AF    This immersive dimension is an integral part of the experience of the artwork. I feel this is an increasingly important aspect of your work: at the Espace de l’Art Concret in Mouans-Sartoux, but especially with Weisse Reise at the FRAC Franche-Comté.

SF    Yes, the artwork is an environment, it envelops you. There’s no outside – just folds, curtains, ribbons, networks, beams, etc. The deployment of boundaries is infinite.

AF    I’d like to get back to the threads. Depending on the viewer’s wandering, an optical and vibrational energy emanates from these threads stretched in space, like the effect of certain kinetic art pieces. In this respect, one might think of Soto’s Penetrables, but they are devised in terms of the scale of the body and made up of plastic stalks and, with very rare exceptions, are not site-specific. Is kinetic art something that interests you?

SF    I find Soto’s pieces very beautiful. They have an independence that mine do not have. I equate them more with a pictorial work, whereas my installations are entirely related to space.

AF    The main thread in this exhibition is air. Air becomes visible, palpable, but also audible. This is quite obvious for Souffles where air is captured in crystal. The tightly stretched threads make the air circulating in the atrium tangible. Finally, the device suspended in the four corners of the walkways produces sound thanks to the air that vibrates in rotating tubes. Is air a new material in your work?

SF    My pieces are often described by their aerial appearance. Air is not a theme but a real material, as for example in the series of crystal Souffles, produced with the craftsmen of the Saint-Louis crystal factory in 2014. This work materialises the breath of the craftsman who produces their form. These fragile sculptures were made at the same time as the first sound pieces, produced with the soprano Helia Samadzadeh from Charles Pennequin’s texts, which connect air and the audible. Une autre pièce : blanc begins with a movement of the mouth, a click of the tongue. The singer’s breath leads to the voice, which imperceptibly turns into singing.

AF    You have been interested in working with sound for some time, but you have taken it a bit further in Nantes, it seems to me. Does this aspect open up new avenues for your work?

SF    The sound work has become more radical insofar as there is no support, no text or voice, but elements which, through contact with the air, its acceleration, produce sound. It is about an air column, frequency, sound vibration. Entering into the material of sound.

AF    The sound dimension is indeed essential in this exhibition with the four pieces that rotate simultaneously or not and that one also hears in the central room without necessarily being able to see them.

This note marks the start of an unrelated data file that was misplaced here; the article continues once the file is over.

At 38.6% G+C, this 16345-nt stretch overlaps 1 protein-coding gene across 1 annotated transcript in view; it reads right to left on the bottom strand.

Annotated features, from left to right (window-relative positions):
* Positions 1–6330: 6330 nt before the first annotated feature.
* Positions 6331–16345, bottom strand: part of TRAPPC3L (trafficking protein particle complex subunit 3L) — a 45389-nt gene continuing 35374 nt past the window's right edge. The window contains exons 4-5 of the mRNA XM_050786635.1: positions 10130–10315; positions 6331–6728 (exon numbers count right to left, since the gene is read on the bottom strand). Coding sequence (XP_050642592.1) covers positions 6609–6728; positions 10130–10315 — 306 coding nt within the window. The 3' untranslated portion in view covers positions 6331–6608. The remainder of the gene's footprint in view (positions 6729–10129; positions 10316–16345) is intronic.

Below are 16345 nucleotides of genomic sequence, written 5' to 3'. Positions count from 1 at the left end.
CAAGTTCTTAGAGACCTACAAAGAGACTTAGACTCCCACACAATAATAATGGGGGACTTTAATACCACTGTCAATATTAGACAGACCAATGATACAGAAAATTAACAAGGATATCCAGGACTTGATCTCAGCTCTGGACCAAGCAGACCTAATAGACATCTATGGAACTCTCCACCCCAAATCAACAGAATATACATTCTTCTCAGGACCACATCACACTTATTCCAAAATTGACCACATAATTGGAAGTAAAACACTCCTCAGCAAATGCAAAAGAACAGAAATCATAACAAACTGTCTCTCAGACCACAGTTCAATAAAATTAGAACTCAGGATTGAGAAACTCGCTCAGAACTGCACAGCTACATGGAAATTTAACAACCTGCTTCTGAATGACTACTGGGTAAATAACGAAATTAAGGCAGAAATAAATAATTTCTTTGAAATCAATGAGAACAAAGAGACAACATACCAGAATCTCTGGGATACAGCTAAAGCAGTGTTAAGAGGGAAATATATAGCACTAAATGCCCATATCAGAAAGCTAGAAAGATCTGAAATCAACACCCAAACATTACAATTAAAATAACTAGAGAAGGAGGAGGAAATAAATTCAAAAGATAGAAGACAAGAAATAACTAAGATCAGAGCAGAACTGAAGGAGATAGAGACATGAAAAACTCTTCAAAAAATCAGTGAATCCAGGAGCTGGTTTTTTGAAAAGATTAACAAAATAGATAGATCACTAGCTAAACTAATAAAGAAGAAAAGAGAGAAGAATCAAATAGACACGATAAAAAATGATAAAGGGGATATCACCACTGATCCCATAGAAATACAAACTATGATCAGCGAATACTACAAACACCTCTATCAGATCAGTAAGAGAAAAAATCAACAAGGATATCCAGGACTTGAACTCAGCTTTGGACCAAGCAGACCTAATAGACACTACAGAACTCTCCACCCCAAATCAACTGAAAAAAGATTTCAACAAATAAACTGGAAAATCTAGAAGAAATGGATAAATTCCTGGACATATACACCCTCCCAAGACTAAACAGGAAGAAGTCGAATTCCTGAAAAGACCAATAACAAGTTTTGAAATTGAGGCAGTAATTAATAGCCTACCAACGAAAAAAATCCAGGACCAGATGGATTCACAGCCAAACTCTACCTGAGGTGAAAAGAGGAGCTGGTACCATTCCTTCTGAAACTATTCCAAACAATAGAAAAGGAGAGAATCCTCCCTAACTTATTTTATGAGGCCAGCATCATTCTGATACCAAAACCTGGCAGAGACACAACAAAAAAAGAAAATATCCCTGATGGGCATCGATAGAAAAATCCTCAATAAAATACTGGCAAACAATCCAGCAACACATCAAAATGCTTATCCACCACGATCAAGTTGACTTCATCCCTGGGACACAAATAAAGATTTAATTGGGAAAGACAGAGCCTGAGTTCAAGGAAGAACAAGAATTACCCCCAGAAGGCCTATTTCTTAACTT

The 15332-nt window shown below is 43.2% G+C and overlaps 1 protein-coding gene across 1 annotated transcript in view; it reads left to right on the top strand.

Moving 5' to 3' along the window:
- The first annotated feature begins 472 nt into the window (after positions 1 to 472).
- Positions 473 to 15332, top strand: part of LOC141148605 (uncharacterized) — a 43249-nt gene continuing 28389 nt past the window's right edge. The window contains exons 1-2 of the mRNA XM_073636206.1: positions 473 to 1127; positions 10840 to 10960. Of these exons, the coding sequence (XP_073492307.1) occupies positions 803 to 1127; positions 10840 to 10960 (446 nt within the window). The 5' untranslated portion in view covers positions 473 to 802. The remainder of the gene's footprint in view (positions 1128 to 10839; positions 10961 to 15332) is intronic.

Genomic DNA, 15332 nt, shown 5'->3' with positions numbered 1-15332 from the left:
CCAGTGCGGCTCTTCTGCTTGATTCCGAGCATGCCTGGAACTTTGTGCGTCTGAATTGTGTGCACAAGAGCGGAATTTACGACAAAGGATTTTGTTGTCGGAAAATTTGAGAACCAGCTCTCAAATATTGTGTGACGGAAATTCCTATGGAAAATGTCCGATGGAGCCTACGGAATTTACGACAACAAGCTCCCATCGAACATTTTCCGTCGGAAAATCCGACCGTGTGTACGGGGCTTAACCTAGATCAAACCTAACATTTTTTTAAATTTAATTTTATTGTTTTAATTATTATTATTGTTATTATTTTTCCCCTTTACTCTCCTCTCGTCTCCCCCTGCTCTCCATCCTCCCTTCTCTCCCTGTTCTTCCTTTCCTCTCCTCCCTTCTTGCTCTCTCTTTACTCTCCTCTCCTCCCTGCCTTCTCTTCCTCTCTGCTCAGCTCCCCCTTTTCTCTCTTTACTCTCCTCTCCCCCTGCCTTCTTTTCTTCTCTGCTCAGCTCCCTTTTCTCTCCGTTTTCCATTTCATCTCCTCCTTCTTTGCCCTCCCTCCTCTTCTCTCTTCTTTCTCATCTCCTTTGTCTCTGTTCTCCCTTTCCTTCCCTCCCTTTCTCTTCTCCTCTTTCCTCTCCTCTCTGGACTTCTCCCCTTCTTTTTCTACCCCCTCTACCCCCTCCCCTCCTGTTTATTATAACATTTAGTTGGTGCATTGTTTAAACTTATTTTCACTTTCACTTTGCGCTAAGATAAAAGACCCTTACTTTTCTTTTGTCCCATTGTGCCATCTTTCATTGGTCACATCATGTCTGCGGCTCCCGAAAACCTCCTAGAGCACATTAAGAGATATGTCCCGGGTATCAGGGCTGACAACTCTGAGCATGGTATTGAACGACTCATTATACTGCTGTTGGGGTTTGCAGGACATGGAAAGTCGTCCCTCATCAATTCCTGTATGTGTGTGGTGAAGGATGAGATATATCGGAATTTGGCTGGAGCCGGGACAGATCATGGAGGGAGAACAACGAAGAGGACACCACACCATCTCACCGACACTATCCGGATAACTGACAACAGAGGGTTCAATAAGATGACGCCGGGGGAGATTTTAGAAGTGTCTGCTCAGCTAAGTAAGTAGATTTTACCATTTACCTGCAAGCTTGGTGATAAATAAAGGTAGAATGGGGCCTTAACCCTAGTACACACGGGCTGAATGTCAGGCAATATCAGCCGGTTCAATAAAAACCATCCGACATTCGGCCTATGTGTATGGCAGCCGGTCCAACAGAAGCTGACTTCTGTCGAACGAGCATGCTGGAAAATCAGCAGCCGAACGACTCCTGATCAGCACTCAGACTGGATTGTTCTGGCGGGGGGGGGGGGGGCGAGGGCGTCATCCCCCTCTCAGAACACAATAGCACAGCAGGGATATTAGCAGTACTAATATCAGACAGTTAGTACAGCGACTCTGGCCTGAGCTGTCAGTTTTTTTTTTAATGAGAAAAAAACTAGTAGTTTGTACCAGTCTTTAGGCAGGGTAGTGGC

SF    The tactile and luminous vibration of the atrium installation continues in an aural vibration and beat. The whole exhibition is in motion.

AF    For this project, you worked with several partners: an engineer to study the structure suspended from the glass roof, a company that manufactured and installed the structure, and another that produced the threads. You often work with companies outside the art world and you frequently use materials that come from the field of industry, deploying them in new ways.

SF    The relationship with the companies was introduced in the studio through my participation in large-scale architectural projects: façades for three school buildings in Geneva, light concourses and passenger bridges at Vienna airport, ceilings for the National Archives at Pierrefitte-sur-Seine. These projects not only involved exchanges with architects, engineers and landscape designers, but also shifted the production site from the studio to industry. For each project, it was a case of adapting, diverting or inventing a sensory product, outside existing standards, and developing it within a company. A real exchange took place. To move forward, I had to gain a better understanding of the technology and at the same time push the company outside of its know-how.

AF    It is also important to emphasise that the materials you use are not products from the luxury industry.

SF    Indeed. The circle of my relationships with building companies has expanded due to the specific requirements of the installations. The very thin silicone thread was developed by a company based in Barcelona, which also produces construction steel. The large “curtain” for Weisse Reise was produced by a big plastics manufacturer.

AF    Was it the same process for Souffles?

SF    Yes, it was thanks to the Fondation d’Entreprise Hermès that I was introduced to Cristalleries Saint-Louis. I wanted to interrupt the process of producing forms and show what creates them: the breath of craftsmen.

AF    To obtain these shapes, the blowers had to somehow unlearn the way they work.

SF    The decision to not know the form beforehand disconcerted the blowers enormously, but they nevertheless went along with idea of questioning their technique, going beyond it and calling it into question. The aim was to achieve great freedom. For the threads, the company has developed a special tool to obtain such thinness, whereas at first they thought it was impossible to achieve. For them, as for me, it was a question of pushing back the limits of material and materiality.

AF    At the limit of immateriality?

SF    An immateriality also resulting from very material work, concerned with the material, its components and technology.

AF    Yes, it’s also apparent in the assembly process, which is very long and rather complex.

SF   The work is anything but an object. During the installation of the exhibition, the museum atrium was transformed into a workshop where preliminary research, models, tests and prototypes were developed in relation to the scale of the space. This “live” production contributes to the experience that one creates in the artwork, in its unexpected aspect of “being there”.